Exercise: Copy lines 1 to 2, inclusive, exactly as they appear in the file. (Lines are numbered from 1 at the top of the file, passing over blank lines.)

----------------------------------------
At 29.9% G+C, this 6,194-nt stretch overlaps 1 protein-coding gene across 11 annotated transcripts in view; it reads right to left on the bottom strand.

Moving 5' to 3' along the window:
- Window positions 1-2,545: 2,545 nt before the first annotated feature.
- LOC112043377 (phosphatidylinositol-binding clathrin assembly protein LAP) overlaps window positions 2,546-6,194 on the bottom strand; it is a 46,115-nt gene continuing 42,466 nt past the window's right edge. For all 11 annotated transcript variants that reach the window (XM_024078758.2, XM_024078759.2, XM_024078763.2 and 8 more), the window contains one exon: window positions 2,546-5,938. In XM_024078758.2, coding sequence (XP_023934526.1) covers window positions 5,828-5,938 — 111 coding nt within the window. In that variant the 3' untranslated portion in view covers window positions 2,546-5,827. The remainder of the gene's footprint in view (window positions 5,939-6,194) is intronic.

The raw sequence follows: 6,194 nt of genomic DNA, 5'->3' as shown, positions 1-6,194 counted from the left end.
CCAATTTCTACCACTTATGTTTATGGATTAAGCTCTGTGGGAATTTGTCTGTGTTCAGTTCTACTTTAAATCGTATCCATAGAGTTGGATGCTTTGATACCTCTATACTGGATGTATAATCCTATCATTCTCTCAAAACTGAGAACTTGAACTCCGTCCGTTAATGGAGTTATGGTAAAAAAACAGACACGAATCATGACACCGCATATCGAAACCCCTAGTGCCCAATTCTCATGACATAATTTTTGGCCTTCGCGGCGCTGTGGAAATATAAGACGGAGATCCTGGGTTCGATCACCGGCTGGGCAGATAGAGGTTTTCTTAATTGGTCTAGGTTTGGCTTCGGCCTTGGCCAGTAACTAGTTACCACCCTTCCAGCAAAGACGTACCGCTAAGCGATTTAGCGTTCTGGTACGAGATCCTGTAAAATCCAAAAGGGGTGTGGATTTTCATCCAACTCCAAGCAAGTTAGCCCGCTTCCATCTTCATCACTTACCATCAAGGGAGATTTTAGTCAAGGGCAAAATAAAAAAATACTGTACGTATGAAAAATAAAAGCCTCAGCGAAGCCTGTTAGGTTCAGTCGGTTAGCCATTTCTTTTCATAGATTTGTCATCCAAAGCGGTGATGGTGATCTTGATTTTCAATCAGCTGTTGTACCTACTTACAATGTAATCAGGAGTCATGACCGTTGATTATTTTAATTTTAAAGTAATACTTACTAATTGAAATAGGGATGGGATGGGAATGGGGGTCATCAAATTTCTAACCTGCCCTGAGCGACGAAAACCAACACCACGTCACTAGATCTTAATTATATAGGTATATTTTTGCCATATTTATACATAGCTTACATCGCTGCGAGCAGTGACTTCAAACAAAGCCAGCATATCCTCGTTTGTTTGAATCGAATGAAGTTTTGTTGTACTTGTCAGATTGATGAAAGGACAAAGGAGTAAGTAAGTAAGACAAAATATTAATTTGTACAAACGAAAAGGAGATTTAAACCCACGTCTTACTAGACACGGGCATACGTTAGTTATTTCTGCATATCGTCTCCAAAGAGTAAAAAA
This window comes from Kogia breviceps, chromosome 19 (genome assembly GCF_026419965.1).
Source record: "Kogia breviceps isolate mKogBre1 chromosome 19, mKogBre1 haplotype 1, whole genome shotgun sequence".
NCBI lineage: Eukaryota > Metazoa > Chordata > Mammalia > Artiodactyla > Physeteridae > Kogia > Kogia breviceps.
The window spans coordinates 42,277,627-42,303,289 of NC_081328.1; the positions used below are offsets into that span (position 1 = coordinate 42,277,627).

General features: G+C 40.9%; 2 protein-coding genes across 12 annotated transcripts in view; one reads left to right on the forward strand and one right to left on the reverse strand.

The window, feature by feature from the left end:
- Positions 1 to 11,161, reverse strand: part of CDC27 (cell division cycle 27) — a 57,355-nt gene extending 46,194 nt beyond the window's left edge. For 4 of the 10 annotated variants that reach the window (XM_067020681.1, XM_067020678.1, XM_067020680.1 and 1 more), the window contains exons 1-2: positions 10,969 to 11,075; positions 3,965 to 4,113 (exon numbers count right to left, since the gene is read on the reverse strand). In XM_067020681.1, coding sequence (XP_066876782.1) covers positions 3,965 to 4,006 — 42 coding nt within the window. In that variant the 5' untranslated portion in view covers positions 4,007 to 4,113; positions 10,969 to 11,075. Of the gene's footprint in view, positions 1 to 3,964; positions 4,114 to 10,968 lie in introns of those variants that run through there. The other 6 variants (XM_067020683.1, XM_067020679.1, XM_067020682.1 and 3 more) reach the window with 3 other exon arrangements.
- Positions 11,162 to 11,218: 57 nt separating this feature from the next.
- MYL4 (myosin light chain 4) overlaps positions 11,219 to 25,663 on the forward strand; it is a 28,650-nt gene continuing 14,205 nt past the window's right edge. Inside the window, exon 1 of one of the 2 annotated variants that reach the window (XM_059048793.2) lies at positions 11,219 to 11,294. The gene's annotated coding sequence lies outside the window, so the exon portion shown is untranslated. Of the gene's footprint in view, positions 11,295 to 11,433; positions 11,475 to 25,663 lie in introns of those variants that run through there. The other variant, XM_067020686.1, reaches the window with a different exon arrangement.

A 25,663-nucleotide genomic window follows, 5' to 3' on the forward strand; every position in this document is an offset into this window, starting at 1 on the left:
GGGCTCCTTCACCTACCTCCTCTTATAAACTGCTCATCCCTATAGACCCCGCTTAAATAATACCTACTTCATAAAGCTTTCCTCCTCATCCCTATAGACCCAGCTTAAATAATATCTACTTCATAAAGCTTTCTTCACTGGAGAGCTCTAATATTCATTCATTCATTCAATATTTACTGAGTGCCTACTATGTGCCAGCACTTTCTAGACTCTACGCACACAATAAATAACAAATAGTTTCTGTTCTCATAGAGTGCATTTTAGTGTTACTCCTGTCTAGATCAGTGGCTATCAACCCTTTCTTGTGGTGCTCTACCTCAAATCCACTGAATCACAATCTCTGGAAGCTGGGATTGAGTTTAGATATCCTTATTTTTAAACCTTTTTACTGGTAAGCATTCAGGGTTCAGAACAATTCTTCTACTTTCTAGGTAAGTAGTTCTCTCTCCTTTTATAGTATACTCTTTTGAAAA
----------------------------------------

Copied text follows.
At 29.9% G+C, this 6,194-nt stretch overlaps 1 protein-coding gene across 11 annotated transcripts in view; it reads right to left on the bottom strand.

Moving 5' to 3' along the window: